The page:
The Goddess of the Hunt

Divinatory Meaning

    Artemis -- Reversed
  • Focusing exclusively on survival needs
  • Inability to handle practical or mundane details
  • Opposites in conflict
  • Dependence on others
  • Unhealthy isolation

When you draw Artemis in a reading:

Consider how you deal with responsibility. Are there any areas of your life for which you have not taken responsibility? Are there any responsibilities you've taken on which aren't yours? True independence arises from willingness to take responsibility for your actions and your needs, regardless of what others around you are doing. Artemis upright indicates that you have achieved a balance between your responsibilities to others and your responsibilities to yourself. When you see Artemis reversed, consider how your needs are being met. What can you realistically do for yourself? What must you depend on others to do for you? What areas of your life might you have relinquished responsibility for?

Artemis was the Huntress, described by Homer as "she whose pleasure is in arrows." Also called Lady of the Beasts, she is the goddess of untamed nature. Artemis was also a virgin: a woman who retains complete control of her sexuality and remains independent of male authority. The original meaning of the Greek word that we translate as "virgin" (parthenos) was "unmarried" and carried no connotations of chastity.

Artemis' independence is the source of her power, and many of the other Olympians found her wildness unnerving. She is best known for her execution of Actaeon, the hunter who was said to have surprised her while she was bathing in the forest. Artemis turned Actaeon into a deer, and caused him to be torn apart by his own hounds. (Some versions of this myth state that Actaeon was not merely a peeping tom, but that he approached the goddess with the intention of raping her.)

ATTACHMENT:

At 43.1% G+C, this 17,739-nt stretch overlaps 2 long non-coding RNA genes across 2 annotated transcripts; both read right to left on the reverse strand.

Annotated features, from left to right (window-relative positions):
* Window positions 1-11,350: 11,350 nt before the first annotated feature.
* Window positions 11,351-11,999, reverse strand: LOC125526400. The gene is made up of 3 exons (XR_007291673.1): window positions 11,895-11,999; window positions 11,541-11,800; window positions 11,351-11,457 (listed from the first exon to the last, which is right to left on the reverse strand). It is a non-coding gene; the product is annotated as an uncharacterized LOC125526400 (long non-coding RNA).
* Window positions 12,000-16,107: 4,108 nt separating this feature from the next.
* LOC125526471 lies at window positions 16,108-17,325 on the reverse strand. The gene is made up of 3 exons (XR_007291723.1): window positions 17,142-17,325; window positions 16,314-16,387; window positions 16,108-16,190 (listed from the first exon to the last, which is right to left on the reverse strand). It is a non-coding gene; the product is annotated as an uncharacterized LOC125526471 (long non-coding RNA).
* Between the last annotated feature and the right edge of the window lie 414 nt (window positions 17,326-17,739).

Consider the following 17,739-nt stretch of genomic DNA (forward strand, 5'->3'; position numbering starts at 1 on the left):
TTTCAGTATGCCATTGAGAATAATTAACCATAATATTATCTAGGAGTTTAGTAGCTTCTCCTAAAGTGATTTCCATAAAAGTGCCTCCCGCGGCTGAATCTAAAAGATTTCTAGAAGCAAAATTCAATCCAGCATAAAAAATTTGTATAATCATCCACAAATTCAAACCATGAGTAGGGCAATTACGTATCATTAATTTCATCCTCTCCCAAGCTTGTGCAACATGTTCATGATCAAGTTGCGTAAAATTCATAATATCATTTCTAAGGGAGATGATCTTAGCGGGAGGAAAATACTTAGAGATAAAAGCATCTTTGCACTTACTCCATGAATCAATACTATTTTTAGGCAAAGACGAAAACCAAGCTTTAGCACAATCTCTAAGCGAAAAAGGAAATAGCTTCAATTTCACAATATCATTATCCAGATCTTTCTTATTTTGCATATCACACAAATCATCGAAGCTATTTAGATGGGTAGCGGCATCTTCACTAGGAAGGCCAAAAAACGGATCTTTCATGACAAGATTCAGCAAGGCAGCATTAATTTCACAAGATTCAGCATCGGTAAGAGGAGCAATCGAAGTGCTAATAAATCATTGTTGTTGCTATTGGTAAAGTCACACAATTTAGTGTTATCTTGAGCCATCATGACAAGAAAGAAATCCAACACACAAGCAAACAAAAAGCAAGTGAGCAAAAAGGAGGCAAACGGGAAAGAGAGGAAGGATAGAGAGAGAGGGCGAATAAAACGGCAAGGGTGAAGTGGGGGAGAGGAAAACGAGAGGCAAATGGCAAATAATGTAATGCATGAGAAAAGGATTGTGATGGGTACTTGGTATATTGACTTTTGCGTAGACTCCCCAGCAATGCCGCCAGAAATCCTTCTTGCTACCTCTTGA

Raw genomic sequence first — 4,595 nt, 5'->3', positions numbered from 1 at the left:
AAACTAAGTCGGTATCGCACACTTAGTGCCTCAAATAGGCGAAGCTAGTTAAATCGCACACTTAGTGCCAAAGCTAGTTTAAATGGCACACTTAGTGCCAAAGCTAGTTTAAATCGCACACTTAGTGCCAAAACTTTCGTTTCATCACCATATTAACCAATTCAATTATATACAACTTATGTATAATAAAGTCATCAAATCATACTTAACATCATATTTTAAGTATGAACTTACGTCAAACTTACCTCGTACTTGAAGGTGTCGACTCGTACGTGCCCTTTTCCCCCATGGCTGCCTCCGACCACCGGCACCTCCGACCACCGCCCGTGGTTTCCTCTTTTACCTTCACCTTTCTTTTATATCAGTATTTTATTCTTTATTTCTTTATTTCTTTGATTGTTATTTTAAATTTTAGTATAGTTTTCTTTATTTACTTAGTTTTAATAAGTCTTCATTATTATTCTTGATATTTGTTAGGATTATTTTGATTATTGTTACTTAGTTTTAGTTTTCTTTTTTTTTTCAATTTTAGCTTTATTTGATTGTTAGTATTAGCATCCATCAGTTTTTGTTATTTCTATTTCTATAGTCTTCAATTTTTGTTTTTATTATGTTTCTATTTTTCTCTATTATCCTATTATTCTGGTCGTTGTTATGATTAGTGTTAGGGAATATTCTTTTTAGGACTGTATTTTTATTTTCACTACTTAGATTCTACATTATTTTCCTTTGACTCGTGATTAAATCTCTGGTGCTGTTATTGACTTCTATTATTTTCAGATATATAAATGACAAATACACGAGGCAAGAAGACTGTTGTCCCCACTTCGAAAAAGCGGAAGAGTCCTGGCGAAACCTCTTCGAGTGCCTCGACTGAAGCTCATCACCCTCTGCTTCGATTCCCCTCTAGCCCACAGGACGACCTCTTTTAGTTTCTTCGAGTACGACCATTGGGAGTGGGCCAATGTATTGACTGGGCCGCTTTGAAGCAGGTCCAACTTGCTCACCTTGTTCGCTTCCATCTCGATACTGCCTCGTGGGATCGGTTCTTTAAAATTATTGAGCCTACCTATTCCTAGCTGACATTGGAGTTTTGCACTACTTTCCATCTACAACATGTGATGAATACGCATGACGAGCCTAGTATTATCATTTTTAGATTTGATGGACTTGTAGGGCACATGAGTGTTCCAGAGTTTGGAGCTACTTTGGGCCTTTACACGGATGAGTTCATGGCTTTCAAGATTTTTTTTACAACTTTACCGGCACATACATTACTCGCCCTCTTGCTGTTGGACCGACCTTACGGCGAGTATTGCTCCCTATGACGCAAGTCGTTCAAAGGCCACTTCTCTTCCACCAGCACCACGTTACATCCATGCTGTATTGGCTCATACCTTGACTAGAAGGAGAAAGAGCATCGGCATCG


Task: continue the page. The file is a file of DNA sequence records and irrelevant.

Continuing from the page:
Artemis was not always hostile to male company: she often hunted with her brother, Apollo, and with the mortal Orion, who is said, in some of the oldest stories, to have been her lover as well as her hunting companion. Artemis did not avoid men; she simply chose not to bind herself to any particular man, preferring to remain independent of male authority.

Artemis is often portrayed as a woman with masculine attributes: her softer side is not often discussed. According to Homer, however, this forest goddess returns to Apollo's house, arranges a chorus of Muses and Graces, dresses herself beautifully, and dances. Because Artemis exists outside both the masculine and feminine realms, she is free to move between then. Artemis demonstrates the ability to reconcile the hard with the soft, the light with the dar, the physical with the spiritual.

The crescent moon is associated with the arc of the drawn bow, representing Artemis in her huntress aspect and that part of the psyche which refuses to be tamed.

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